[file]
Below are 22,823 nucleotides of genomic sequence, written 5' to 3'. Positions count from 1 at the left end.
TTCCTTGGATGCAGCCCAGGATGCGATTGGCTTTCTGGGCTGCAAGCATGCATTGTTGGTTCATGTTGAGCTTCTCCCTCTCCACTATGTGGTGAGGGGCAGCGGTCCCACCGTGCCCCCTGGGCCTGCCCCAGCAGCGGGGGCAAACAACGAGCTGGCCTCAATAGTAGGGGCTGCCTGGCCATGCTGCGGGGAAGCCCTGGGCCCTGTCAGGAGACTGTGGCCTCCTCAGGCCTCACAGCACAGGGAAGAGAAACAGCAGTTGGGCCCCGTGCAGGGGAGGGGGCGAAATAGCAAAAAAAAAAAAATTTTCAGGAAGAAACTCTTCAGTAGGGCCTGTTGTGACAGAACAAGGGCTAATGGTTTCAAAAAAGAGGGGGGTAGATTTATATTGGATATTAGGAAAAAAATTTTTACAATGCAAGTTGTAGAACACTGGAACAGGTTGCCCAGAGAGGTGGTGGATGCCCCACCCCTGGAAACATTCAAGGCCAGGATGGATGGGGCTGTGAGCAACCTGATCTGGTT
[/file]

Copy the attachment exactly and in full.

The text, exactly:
Below are 22,823 nucleotides of genomic sequence, written 5' to 3'. Positions count from 1 at the left end.
TTCCTTGGATGCAGCCCAGGATGCGATTGGCTTTCTGGGCTGCAAGCATGCATTGTTGGTTCATGTTGAGCTTCTCCCTCTCCACTATGTGGTGAGGGGCAGCGGTCCCACCGTGCCCCCTGGGCCTGCCCCAGCAGCGGGGGCAAACAACGAGCTGGCCTCAATAGTAGGGGCTGCCTGGCCATGCTGCGGGGAAGCCCTGGGCCCTGTCAGGAGACTGTGGCCTCCTCAGGCCTCACAGCACAGGGAAGAGAAACAGCAGTTGGGCCCCGTGCAGGGGAGGGGGCGAAATAGCAAAAAAAAAAAAATTTTCAGGAAGAAACTCTTCAGTAGGGCCTGTTGTGACAGAACAAGGGCTAATGGTTTCAAAAAAGAGGGGGGTAGATTTATATTGGATATTAGGAAAAAAATTTTTACAATGCAAGTTGTAGAACACTGGAACAGGTTGCCCAGAGAGGTGGTGGATGCCCCACCCCTGGAAACATTCAAGGCCAGGATGGATGGGGCTGTGAGCAACCTGATCTGGTT